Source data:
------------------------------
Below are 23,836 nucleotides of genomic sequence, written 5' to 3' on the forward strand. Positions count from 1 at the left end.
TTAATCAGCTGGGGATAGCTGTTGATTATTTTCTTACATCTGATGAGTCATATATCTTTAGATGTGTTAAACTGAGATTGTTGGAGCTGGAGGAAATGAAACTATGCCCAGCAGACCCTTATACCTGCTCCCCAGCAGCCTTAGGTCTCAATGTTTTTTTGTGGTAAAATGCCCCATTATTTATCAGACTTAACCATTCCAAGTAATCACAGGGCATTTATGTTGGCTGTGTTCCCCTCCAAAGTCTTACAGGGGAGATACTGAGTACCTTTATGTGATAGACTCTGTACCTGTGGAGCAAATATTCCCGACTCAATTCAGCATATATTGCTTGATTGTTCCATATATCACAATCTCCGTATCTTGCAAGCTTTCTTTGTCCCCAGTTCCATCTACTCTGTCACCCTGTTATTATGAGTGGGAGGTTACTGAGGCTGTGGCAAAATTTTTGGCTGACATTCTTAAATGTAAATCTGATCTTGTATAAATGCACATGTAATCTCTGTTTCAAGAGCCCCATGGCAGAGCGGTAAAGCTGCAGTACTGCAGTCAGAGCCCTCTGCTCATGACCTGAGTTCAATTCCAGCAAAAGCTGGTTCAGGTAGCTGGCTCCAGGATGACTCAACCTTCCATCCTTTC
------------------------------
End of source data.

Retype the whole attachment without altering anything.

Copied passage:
Below are 23,836 nucleotides of genomic sequence, written 5' to 3' on the forward strand. Positions count from 1 at the left end.
TTAATCAGCTGGGGATAGCTGTTGATTATTTTCTTACATCTGATGAGTCATATATCTTTAGATGTGTTAAACTGAGATTGTTGGAGCTGGAGGAAATGAAACTATGCCCAGCAGACCCTTATACCTGCTCCCCAGCAGCCTTAGGTCTCAATGTTTTTTTGTGGTAAAATGCCCCATTATTTATCAGACTTAACCATTCCAAGTAATCACAGGGCATTTATGTTGGCTGTGTTCCCCTCCAAAGTCTTACAGGGGAGATACTGAGTACCTTTATGTGATAGACTCTGTACCTGTGGAGCAAATATTCCCGACTCAATTCAGCATATATTGCTTGATTGTTCCATATATCACAATCTCCGTATCTTGCAAGCTTTCTTTGTCCCCAGTTCCATCTACTCTGTCACCCTGTTATTATGAGTGGGAGGTTACTGAGGCTGTGGCAAAATTTTTGGCTGACATTCTTAAATGTAAATCTGATCTTGTATAAATGCACATGTAATCTCTGTTTCAAGAGCCCCATGGCAGAGCGGTAAAGCTGCAGTACTGCAGTCAGAGCCCTCTGCTCATGACCTGAGTTCAATTCCAGCAAAAGCTGGTTCAGGTAGCTGGCTCCAGGATGACTCAACCTTCCATCCTTTC